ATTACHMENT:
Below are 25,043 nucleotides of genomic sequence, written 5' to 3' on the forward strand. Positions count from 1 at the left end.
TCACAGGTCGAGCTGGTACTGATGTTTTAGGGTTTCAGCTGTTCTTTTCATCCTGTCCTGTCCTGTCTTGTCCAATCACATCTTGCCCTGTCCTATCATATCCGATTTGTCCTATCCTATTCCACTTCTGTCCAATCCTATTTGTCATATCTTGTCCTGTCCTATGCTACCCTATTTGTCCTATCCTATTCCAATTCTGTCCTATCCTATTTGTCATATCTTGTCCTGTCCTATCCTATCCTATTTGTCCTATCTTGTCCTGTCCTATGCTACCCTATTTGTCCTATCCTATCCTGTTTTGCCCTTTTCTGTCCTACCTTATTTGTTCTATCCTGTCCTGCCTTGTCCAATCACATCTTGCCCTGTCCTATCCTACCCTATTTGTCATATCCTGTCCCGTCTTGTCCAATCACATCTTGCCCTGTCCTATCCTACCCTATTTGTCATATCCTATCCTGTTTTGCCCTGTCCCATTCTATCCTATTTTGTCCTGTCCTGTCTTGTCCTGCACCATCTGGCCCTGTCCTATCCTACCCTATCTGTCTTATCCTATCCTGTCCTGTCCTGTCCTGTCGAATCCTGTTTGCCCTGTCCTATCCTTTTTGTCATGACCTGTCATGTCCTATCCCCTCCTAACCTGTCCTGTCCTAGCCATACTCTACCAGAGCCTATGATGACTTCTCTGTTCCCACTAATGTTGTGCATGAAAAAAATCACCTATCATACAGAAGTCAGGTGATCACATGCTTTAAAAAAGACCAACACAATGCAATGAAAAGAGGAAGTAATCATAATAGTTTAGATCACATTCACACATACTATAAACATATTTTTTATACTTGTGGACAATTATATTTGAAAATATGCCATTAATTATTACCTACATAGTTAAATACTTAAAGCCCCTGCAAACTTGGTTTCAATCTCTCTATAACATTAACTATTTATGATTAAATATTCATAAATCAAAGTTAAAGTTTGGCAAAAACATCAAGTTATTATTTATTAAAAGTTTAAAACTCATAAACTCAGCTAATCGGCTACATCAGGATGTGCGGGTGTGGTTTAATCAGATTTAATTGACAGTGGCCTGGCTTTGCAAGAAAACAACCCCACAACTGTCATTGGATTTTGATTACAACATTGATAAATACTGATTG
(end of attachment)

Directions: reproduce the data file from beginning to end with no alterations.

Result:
Below are 25,043 nucleotides of genomic sequence, written 5' to 3' on the forward strand. Positions count from 1 at the left end.
TCACAGGTCGAGCTGGTACTGATGTTTTAGGGTTTCAGCTGTTCTTTTCATCCTGTCCTGTCCTGTCTTGTCCAATCACATCTTGCCCTGTCCTATCATATCCGATTTGTCCTATCCTATTCCACTTCTGTCCAATCCTATTTGTCATATCTTGTCCTGTCCTATGCTACCCTATTTGTCCTATCCTATTCCAATTCTGTCCTATCCTATTTGTCATATCTTGTCCTGTCCTATCCTATCCTATTTGTCCTATCTTGTCCTGTCCTATGCTACCCTATTTGTCCTATCCTATCCTGTTTTGCCCTTTTCTGTCCTACCTTATTTGTTCTATCCTGTCCTGCCTTGTCCAATCACATCTTGCCCTGTCCTATCCTACCCTATTTGTCATATCCTGTCCCGTCTTGTCCAATCACATCTTGCCCTGTCCTATCCTACCCTATTTGTCATATCCTATCCTGTTTTGCCCTGTCCCATTCTATCCTATTTTGTCCTGTCCTGTCTTGTCCTGCACCATCTGGCCCTGTCCTATCCTACCCTATCTGTCTTATCCTATCCTGTCCTGTCCTGTCCTGTCGAATCCTGTTTGCCCTGTCCTATCCTTTTTGTCATGACCTGTCATGTCCTATCCCCTCCTAACCTGTCCTGTCCTAGCCATACTCTACCAGAGCCTATGATGACTTCTCTGTTCCCACTAATGTTGTGCATGAAAAAAATCACCTATCATACAGAAGTCAGGTGATCACATGCTTTAAAAAAGACCAACACAATGCAATGAAAAGAGGAAGTAATCATAATAGTTTAGATCACATTCACACATACTATAAACATATTTTTTATACTTGTGGACAATTATATTTGAAAATATGCCATTAATTATTACCTACATAGTTAAATACTTAAAGCCCCTGCAAACTTGGTTTCAATCTCTCTATAACATTAACTATTTATGATTAAATATTCATAAATCAAAGTTAAAGTTTGGCAAAAACATCAAGTTATTATTTATTAAAAGTTTAAAACTCATAAACTCAGCTAATCGGCTACATCAGGATGTGCGGGTGTGGTTTAATCAGATTTAATTGACAGTGGCCTGGCTTTGCAAGAAAACAACCCCACAACTGTCATTGGATTTTGATTACAACATTGATAAATACTGATTG